Start in Canyonville and head east for a beautiful half-day journey featuring covered bridges and river vistas en route to South Umpqua Falls.
Story by Bentley Gilbert Photos by Samantha Starns
A drive to South Umpqua Falls in the winter and spring offers a place for riparian meditation and an accessible contrast to the more familiar sights of the North Umpqua.
This is especially true before the weather turns warm and the two forks of the Umpqua become attractive to visitors.
While the North Umpqua keeps largely to itself north of Roseburg, we frequently encounter the South Umpqua as it meanders through central Douglas County towns, beneath bridges and adjacent to roads and trails.
Our tour begins in Canyonville. From Roseburg, head south on Interstate 5 to Exit 99. Go south on Main Street past Seven Feathers Hotel and Casino Resort to enter this attractive town. At the intersection of Southeast Main and Third streets downtown, follow the sign for Days Creek and Tiller.
The U.S. Forest Service offers a map of what it calls the “Myrtle Creek-Canyonville Tour Route.” With its color and photos, it looks nothing like a government document. We opted to try the route in reverse.
As you head east, Third Street becomes the Tiller-Trail Highway. The swollen South Umpqua will join you on the left shortly after you leave town and head east into a picturesque valley of tidy farms and pastureland.
About 17 miles from Canyonville, you’ll come to a turnoff that leads to a covered bridge, which accesses the Milo Adventist Academy. The bridge was built — or rebuilt — in 1962. It’s a 100-foot steel span with wood housing and metal roof and it replaced the all-wooden covered bridge built on the site 42 years earlier.
At one time, Oregon had an estimated 450 covered bridges spanning its rivers and streams. According to coveredbridgemap.com, the 53 remaining covered bridges are among the most in any state. By contrast, nearby Washington has only eight covered bridges and California a mere dozen.
The Douglas fir forest you came to see starts when you turn left onto South Umpqua Road (County Road 46) just past Tiller and about 22 miles from our starting point. The nearby Tiller Ranger District station houses a wealth of information — in maps, brochures and staff — to help you learn about the area.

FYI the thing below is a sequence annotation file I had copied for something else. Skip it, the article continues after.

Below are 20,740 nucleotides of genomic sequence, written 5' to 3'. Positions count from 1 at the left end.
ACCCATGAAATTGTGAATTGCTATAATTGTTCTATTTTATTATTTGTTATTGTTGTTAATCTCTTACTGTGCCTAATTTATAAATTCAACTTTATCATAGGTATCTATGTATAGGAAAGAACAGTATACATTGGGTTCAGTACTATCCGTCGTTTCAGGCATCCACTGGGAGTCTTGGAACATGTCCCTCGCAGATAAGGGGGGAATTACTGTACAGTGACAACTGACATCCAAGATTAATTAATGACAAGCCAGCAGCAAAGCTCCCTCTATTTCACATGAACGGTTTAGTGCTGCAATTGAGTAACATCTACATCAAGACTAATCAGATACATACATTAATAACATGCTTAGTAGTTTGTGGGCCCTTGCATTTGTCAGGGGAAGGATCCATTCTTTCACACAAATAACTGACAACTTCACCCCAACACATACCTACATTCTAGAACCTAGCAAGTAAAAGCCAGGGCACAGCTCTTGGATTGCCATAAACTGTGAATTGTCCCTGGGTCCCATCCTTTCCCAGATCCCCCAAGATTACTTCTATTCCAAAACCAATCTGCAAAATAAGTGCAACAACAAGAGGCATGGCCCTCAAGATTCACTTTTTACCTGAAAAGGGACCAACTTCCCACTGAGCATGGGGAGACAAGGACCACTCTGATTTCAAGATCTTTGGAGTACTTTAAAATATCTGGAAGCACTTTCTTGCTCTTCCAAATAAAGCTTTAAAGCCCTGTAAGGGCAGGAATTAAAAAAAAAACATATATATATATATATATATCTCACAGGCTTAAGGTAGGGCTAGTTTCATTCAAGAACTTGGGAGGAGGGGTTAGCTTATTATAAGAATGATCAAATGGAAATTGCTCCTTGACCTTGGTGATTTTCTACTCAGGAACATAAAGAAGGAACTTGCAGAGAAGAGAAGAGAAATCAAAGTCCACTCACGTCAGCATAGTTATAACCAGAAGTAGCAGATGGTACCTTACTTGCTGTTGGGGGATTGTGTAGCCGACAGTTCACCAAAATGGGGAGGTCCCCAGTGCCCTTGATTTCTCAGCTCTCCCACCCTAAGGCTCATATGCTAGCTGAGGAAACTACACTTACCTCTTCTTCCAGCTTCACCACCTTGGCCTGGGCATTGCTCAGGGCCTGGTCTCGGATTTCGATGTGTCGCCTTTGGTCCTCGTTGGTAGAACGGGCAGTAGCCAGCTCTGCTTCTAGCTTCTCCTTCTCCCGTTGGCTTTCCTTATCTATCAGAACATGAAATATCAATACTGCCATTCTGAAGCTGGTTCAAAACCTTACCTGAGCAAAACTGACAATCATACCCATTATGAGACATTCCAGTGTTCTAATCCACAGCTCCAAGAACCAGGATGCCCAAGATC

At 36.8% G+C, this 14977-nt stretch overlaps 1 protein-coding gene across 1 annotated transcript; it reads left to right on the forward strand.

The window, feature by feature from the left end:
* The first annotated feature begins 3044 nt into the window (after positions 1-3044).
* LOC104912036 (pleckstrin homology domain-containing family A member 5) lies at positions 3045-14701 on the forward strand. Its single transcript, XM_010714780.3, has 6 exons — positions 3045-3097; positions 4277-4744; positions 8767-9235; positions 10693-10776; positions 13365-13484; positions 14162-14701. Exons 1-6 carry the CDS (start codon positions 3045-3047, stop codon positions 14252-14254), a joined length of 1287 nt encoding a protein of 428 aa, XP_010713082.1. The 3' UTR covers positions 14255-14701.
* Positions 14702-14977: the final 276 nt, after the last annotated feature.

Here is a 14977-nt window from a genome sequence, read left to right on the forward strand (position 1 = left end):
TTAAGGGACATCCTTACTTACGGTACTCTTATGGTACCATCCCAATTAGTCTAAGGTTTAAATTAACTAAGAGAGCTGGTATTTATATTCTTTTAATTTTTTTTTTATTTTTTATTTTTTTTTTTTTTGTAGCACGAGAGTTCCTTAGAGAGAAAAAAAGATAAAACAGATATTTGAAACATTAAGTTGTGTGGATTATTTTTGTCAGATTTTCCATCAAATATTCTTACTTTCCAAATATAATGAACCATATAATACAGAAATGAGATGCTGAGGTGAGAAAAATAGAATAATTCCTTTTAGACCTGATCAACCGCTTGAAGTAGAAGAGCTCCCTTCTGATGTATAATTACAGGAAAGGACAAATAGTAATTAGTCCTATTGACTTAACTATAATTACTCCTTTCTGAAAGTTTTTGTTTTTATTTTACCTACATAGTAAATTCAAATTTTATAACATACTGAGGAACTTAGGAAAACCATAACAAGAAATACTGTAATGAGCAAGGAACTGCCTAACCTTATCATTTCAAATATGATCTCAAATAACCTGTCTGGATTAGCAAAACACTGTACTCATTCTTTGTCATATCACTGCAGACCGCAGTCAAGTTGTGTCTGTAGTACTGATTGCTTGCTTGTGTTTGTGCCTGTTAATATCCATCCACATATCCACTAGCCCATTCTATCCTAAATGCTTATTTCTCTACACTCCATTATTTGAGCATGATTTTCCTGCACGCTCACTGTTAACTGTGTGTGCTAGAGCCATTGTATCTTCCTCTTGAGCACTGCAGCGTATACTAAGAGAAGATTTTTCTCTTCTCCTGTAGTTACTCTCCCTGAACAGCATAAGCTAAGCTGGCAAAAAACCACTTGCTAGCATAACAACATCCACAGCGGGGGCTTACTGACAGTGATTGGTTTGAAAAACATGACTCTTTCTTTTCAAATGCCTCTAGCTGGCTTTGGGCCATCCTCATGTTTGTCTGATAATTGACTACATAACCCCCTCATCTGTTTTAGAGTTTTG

Moss-covered boulders and rocky cliffs that appear luminescent in the cool, gray light of the season border the river, which rises high in the Cascades approximately 20 miles northwest of Crater Lake.
South Umpqua Road along the river features several picnic areas (day-use only) and campgrounds, although the latter will not open until May. But even if you’re just passing by, the scenery is something to savor and well worth stopping for. Waysides feature ample parking, clean facilities and natural features that are well interpreted.
At about the 28-mile point, you’ll come to the turnoff (Forest Route 2810) that continues the tour loop and returns you to Myrtle Creek. But first drive the final 13 miles to South Umpqua Falls.
The falls feature an unusual formation. Shallow water flows over a wide slab of bedrock, then plunges 15 feet into a deep pool.
Snow well above 2,000-feet elevation in mid-January blocked our planned route back to Myrtle Creek. But retracing the route along the South Umpqua is a great consolation prize.
DAY TRIP FACTS
Canyonville to Myrtle Creek (or reverse): 3-4 hours, depending on the number and length of stops to enjoy the scenery. Plan to do plenty of both.
From Roseburg: South on Interstate 5. Myrtle Creek is at exits 108 and 106. Canyonville is at Exit 99. All are 30 minutes or less from Roseburg.
Caution signs say “Rough Road.” But the surface, even in mid-winter, was well-tended. A short distance of the road to South Umpqua Falls is gravel. Snow might be a consideration, so check weather and road reports before you go.
FEES & PARKING
Picnic ground fee (day-use only): $5. Camping fee: $10 per night. Parking is ample in early spring.
Myrtle Creek-Canyonville Tour Route
“Land of Umpqua” Pacific Northwest Recreational Map Series
Oregon State Highway Map
U.S. Forest Service
2900 N.W. Stewart Parkway, Roseburg